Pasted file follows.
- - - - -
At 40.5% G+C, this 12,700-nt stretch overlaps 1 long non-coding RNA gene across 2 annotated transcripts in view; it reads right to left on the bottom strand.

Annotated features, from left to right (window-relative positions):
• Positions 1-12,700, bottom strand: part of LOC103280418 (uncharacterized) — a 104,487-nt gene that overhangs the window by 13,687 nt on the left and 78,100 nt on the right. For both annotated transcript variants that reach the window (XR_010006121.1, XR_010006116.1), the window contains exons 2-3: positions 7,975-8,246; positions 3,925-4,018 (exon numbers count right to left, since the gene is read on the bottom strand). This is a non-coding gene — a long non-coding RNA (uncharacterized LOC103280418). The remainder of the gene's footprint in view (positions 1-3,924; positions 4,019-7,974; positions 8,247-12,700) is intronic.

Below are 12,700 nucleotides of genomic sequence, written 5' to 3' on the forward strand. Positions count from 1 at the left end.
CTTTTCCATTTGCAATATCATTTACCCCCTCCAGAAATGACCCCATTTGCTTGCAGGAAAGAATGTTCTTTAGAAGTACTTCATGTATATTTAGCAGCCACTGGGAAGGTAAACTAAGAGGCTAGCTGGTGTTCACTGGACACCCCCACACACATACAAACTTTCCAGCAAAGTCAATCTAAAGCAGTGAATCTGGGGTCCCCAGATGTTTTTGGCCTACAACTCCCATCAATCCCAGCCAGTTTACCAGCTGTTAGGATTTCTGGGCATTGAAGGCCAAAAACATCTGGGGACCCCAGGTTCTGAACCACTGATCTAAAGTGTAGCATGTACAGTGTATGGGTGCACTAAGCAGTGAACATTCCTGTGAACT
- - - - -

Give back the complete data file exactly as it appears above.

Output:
At 40.5% G+C, this 12,700-nt stretch overlaps 1 long non-coding RNA gene across 2 annotated transcripts in view; it reads right to left on the bottom strand.

Annotated features, from left to right (window-relative positions):
• Positions 1-12,700, bottom strand: part of LOC103280418 (uncharacterized) — a 104,487-nt gene that overhangs the window by 13,687 nt on the left and 78,100 nt on the right. For both annotated transcript variants that reach the window (XR_010006121.1, XR_010006116.1), the window contains exons 2-3: positions 7,975-8,246; positions 3,925-4,018 (exon numbers count right to left, since the gene is read on the bottom strand). This is a non-coding gene — a long non-coding RNA (uncharacterized LOC103280418). The remainder of the gene's footprint in view (positions 1-3,924; positions 4,019-7,974; positions 8,247-12,700) is intronic.

Below are 12,700 nucleotides of genomic sequence, written 5' to 3' on the forward strand. Positions count from 1 at the left end.
CTTTTCCATTTGCAATATCATTTACCCCCTCCAGAAATGACCCCATTTGCTTGCAGGAAAGAATGTTCTTTAGAAGTACTTCATGTATATTTAGCAGCCACTGGGAAGGTAAACTAAGAGGCTAGCTGGTGTTCACTGGACACCCCCACACACATACAAACTTTCCAGCAAAGTCAATCTAAAGCAGTGAATCTGGGGTCCCCAGATGTTTTTGGCCTACAACTCCCATCAATCCCAGCCAGTTTACCAGCTGTTAGGATTTCTGGGCATTGAAGGCCAAAAACATCTGGGGACCCCAGGTTCTGAACCACTGATCTAAAGTGTAGCATGTACAGTGTATGGGTGCACTAAGCAGTGAACATTCCTGTGAACT